For all the incredibly primal, carnal thrills that most deathcore can offer, the point still stands that it can be one of the more limited genres out there. There’s definitely weight that can be placed on bringing the right amounts of heft in all the right places, but the fact that it can feel so rote and formulaic a good deal of the time isn’t exactly a good thing, especially when it comes to finding a way to stand out. Thus, it makes sense to attribute the elevated status of Despised Icon to the fact that they’ve simply been doing this longer than others; musically, they’re a prime example of staying well below the waterline in terms of creativity, following the deathcore handbook basically to the letter and getting by on inertia alone. And in a way that’s respectable, especially for how the band have built up such a following behind them from embracing that very level of consistency, but it also puts a question mark behind what each subsequent release can actually achieve, and how long it’ll be before Despised Icon’s pendulum swings from reliable to simply boring.
And with Purgatory, they’re probably being caught mid-swing, but ultimately it’s closer to the former than the latter. This is very much another by-the-book release for Despised Icon, complete with all the trimmings that have been associated with them for ages at this point, but it’s not like that veneer of familiarity is quite enough to stop the bludgeoning heaviness from having something close to its desired impact, nor does a fairly brief runtime hurt what it’s going for. It does need to be stressed, however, that Despised Icon aren’t exactly reaching for the stars here, and the amount of forgettability here isn’t that negligible that it can just be ignored, but at the same time, Purgatory really is just another dose of what’s always worked for Despised Icon, and even if that impact has been slightly diminished over time, it does the same now.
Thus, it’s not like there’s a great deal to analyse here; it’s effectively a continuation of Despised Icon’s usual formula in almost every way, but the fact that there’s still life within that is praiseworthy in itself. For one, this is a band who’ve never shied away from being as devastatingly heavy as they can, and the likes of Light Speed and Apex Predator do more than enough to live up to that, especially in Alex Pelletier’s drum work which frequently stands as the album’s highest point for just how dexterous and detailled it is while simultaneously never letting up on its intensity. A lot beyond that does fall into the usual deathcore mould, and while that can mean it’s difficult to isolate much in the way of standout moments, Despised Icon chug along with enough force to make a solid impact pretty much across the board. It can fall into a bout of formula that isn’t exactly gripping – there’s only so many times that the combination of blast beats and pig squeals can be reworked before ideas start to overlap rather drastically – but there’s a definite individual streak to Vie D’Anges being sung entirely in French (even if the translated content doesn’t deviate much from a lot of standard genre themes across the rest of the album), and as far as proficiency goes, it’s hard to deny that this band are still more than capable of pulling off what they do. It’s not exactly incredible by any means, but there’s enough here to at least get a kick out of, and for Despised Icon especially, that’s something that shouldn’t really be understated.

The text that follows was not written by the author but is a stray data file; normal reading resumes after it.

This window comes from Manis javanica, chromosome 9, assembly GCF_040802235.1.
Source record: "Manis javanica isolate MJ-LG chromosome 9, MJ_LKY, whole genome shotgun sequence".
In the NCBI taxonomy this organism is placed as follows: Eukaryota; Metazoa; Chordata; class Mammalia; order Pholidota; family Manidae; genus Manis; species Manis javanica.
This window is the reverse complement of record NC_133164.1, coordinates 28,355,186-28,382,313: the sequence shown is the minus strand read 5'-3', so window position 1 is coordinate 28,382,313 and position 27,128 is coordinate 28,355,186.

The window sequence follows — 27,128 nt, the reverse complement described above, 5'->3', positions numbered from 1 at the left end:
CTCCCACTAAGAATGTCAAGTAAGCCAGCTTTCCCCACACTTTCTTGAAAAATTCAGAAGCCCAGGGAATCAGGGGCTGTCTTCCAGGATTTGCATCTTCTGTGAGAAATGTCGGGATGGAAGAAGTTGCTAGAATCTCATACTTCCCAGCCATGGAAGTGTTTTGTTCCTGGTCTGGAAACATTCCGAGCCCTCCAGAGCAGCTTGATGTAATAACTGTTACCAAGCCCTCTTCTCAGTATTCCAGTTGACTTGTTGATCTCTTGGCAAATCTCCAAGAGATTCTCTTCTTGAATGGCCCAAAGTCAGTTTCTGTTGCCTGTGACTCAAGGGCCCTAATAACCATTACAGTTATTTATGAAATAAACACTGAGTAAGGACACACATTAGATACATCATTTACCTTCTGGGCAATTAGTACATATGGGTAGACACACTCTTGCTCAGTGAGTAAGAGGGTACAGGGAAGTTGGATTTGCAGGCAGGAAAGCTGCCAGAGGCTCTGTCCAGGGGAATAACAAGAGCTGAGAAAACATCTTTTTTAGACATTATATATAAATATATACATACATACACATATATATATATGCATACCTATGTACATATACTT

At the same time though, it’s not like Purgatory is going to change much of the narrative around them within deathcore; it’s merely another block to add to their status of being reliable rather than revolutionary, something which it wears prominently on its sleeve and does begin to feel the toll of in relation to the rest of what the genre’s biggest and best have to offer. But this is still solid overall, not really dipping into anything that’s outright bad, and performed and produced well enough to please the target audience for whom this has been tailor-made for. And that’s really what matters the most to be honest, especially when Despised Icon have been around long enough to know what expected of them, and delivering it with efficiency is undoubtedly a good thing. It wouldn’t hurt to broaden their views just a bit, but even without that, this is still fine enough. For a deathcore fix, it goes down easy enough, and that’s what really matters at the end of the day.
For fans of: Job For A Cowboy, All Shall Perish, Oceano
Words by Luke Nuttall
‘Purgatory’ by Despised Icon is out now on Nuclear Blast Records.